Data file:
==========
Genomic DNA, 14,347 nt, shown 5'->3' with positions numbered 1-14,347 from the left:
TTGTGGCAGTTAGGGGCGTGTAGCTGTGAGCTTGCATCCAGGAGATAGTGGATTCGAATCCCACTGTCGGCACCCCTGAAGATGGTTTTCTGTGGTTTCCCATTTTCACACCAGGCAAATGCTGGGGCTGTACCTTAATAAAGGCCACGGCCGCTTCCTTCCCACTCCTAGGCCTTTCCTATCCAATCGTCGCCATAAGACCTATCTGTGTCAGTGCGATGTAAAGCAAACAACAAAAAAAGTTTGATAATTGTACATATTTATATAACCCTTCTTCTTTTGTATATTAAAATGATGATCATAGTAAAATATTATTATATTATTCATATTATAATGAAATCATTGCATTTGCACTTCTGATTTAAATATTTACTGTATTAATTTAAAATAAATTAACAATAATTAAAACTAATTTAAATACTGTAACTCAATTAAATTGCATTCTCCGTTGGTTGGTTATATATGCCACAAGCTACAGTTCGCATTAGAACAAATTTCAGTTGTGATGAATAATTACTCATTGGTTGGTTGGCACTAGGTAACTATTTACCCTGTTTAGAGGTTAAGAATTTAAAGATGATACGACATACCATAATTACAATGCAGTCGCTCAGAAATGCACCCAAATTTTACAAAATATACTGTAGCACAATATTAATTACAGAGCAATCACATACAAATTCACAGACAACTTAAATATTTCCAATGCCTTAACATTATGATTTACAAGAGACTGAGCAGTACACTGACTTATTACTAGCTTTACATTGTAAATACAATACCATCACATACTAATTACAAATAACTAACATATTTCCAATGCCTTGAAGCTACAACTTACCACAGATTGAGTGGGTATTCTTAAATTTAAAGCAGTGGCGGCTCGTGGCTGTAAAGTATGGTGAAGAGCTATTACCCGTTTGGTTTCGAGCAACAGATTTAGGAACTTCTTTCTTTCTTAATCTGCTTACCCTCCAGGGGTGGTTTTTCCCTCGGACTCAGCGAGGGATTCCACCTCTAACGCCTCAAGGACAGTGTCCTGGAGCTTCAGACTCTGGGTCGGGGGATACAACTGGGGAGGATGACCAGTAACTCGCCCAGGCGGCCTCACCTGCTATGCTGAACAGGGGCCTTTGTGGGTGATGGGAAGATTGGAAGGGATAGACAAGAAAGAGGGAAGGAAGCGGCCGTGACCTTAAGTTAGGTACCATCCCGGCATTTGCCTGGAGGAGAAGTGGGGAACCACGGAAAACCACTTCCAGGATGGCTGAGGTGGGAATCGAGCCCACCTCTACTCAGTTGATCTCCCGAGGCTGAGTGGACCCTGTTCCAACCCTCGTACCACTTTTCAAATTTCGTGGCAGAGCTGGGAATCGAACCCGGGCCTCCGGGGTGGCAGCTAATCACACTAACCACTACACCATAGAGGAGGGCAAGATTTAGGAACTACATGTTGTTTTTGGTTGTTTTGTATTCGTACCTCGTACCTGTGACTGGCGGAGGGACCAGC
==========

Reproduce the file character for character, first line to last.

Genomic DNA, 14,347 nt, shown 5'->3' with positions numbered 1-14,347 from the left:
TTGTGGCAGTTAGGGGCGTGTAGCTGTGAGCTTGCATCCAGGAGATAGTGGATTCGAATCCCACTGTCGGCACCCCTGAAGATGGTTTTCTGTGGTTTCCCATTTTCACACCAGGCAAATGCTGGGGCTGTACCTTAATAAAGGCCACGGCCGCTTCCTTCCCACTCCTAGGCCTTTCCTATCCAATCGTCGCCATAAGACCTATCTGTGTCAGTGCGATGTAAAGCAAACAACAAAAAAAGTTTGATAATTGTACATATTTATATAACCCTTCTTCTTTTGTATATTAAAATGATGATCATAGTAAAATATTATTATATTATTCATATTATAATGAAATCATTGCATTTGCACTTCTGATTTAAATATTTACTGTATTAATTTAAAATAAATTAACAATAATTAAAACTAATTTAAATACTGTAACTCAATTAAATTGCATTCTCCGTTGGTTGGTTATATATGCCACAAGCTACAGTTCGCATTAGAACAAATTTCAGTTGTGATGAATAATTACTCATTGGTTGGTTGGCACTAGGTAACTATTTACCCTGTTTAGAGGTTAAGAATTTAAAGATGATACGACATACCATAATTACAATGCAGTCGCTCAGAAATGCACCCAAATTTTACAAAATATACTGTAGCACAATATTAATTACAGAGCAATCACATACAAATTCACAGACAACTTAAATATTTCCAATGCCTTAACATTATGATTTACAAGAGACTGAGCAGTACACTGACTTATTACTAGCTTTACATTGTAAATACAATACCATCACATACTAATTACAAATAACTAACATATTTCCAATGCCTTGAAGCTACAACTTACCACAGATTGAGTGGGTATTCTTAAATTTAAAGCAGTGGCGGCTCGTGGCTGTAAAGTATGGTGAAGAGCTATTACCCGTTTGGTTTCGAGCAACAGATTTAGGAACTTCTTTCTTTCTTAATCTGCTTACCCTCCAGGGGTGGTTTTTCCCTCGGACTCAGCGAGGGATTCCACCTCTAACGCCTCAAGGACAGTGTCCTGGAGCTTCAGACTCTGGGTCGGGGGATACAACTGGGGAGGATGACCAGTAACTCGCCCAGGCGGCCTCACCTGCTATGCTGAACAGGGGCCTTTGTGGGTGATGGGAAGATTGGAAGGGATAGACAAGAAAGAGGGAAGGAAGCGGCCGTGACCTTAAGTTAGGTACCATCCCGGCATTTGCCTGGAGGAGAAGTGGGGAACCACGGAAAACCACTTCCAGGATGGCTGAGGTGGGAATCGAGCCCACCTCTACTCAGTTGATCTCCCGAGGCTGAGTGGACCCTGTTCCAACCCTCGTACCACTTTTCAAATTTCGTGGCAGAGCTGGGAATCGAACCCGGGCCTCCGGGGTGGCAGCTAATCACACTAACCACTACACCATAGAGGAGGGCAAGATTTAGGAACTACATGTTGTTTTTGGTTGTTTTGTATTCGTACCTCGTACCTGTGACTGGCGGAGGGACCAGC